3. Yubalover

    Yubalover Member

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    Re: Hydrangea and Japanese Maples

    Janet, thank you for your response. I live between Auburn and Grass Valley, California. I will have automatic irrigation and I am mixing the red clay soil (see photo) with organic mushroom compost. I believe the name of the maple I have is Acer palmatum dissectum 'Tamukeyama'. Weeping Japanese Red Maple. Unlike other maples I've seen, it has a delicate lace looking leaf.

    Looking at my photos, and considering the space, what size rocks do you recommend? And what about placement? I was thinking of making a water feature at the base of the slope, closest to the house and entry stairs. Something simple such as a large pot that water quietly spills over the sides.

    I don't know Ron B however I would love to and if you have his profile or contact info. I'd be most grateful for the referral. And again, I really appreciate your advise and welcome more should you wish to share it.


    YubaLover
     
    Last edited: Apr 26, 2009
  4. janetdoyle

    janetdoyle Active Member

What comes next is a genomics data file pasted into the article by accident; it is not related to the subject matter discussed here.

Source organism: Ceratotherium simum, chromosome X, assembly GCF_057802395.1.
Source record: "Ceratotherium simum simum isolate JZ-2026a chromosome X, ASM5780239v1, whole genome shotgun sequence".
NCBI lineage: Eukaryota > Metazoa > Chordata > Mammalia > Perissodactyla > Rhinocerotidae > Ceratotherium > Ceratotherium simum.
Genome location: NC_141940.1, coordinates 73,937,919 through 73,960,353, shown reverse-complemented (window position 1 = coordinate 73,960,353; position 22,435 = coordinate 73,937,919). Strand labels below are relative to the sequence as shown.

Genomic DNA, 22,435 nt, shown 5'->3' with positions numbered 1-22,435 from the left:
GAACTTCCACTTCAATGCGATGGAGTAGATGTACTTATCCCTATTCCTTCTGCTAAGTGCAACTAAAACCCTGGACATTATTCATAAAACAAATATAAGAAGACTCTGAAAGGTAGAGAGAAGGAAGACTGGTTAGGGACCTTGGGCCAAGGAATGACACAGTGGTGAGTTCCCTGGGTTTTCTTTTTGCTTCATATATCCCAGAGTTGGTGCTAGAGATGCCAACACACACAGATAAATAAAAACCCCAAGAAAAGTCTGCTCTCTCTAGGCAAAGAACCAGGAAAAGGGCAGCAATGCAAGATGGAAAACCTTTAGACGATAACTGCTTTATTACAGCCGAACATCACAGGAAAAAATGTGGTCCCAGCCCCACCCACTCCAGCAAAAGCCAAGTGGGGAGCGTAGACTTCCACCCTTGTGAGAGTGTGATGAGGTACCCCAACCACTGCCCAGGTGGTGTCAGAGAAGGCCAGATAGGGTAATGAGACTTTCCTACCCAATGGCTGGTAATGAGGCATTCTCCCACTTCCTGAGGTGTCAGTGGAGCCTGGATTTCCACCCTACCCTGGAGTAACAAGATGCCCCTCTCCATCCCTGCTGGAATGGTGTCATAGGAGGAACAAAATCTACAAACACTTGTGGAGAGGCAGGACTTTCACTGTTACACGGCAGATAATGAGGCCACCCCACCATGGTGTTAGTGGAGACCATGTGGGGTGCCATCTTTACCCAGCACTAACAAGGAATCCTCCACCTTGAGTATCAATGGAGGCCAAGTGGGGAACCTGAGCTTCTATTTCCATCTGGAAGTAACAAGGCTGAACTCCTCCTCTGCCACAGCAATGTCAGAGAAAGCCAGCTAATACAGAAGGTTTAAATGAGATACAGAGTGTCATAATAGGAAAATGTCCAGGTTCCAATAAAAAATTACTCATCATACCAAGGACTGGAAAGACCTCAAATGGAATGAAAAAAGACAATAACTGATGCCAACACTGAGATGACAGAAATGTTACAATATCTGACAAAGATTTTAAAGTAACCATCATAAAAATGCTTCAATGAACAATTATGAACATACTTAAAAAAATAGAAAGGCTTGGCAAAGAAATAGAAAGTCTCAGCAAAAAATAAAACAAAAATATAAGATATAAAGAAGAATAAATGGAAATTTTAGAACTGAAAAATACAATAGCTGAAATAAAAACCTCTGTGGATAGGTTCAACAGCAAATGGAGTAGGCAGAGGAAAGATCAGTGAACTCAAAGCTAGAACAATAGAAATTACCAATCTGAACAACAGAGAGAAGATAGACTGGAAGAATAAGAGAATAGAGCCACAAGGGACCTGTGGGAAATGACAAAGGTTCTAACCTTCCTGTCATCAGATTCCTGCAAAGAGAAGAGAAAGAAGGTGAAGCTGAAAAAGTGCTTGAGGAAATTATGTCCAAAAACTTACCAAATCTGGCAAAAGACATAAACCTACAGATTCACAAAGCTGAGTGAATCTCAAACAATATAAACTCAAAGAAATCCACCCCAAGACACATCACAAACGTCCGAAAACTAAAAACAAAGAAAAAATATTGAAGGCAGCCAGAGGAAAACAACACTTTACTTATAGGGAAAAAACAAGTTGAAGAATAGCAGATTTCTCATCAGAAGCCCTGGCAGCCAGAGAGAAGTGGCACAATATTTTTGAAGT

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    Re: Hydrangea and Japanese Maples

    Ron B responds to many of the Woody Plants forum posts, check the list of forums -- if you click on his profile you may find a way to send an email via this website -- and there is also a Japanese Gardening forum in the list -- go to the main page and click forums in the right hand column, then go down the list of forums when that appears -- where many people discuss Japanese Maples -- perhaps you should place a post there and ask the same questions... I am not experienced enough to handle your questions as I struggle along with a clay-ey soil I am constantly amending and I experiment in my little garden on Vancouver Island...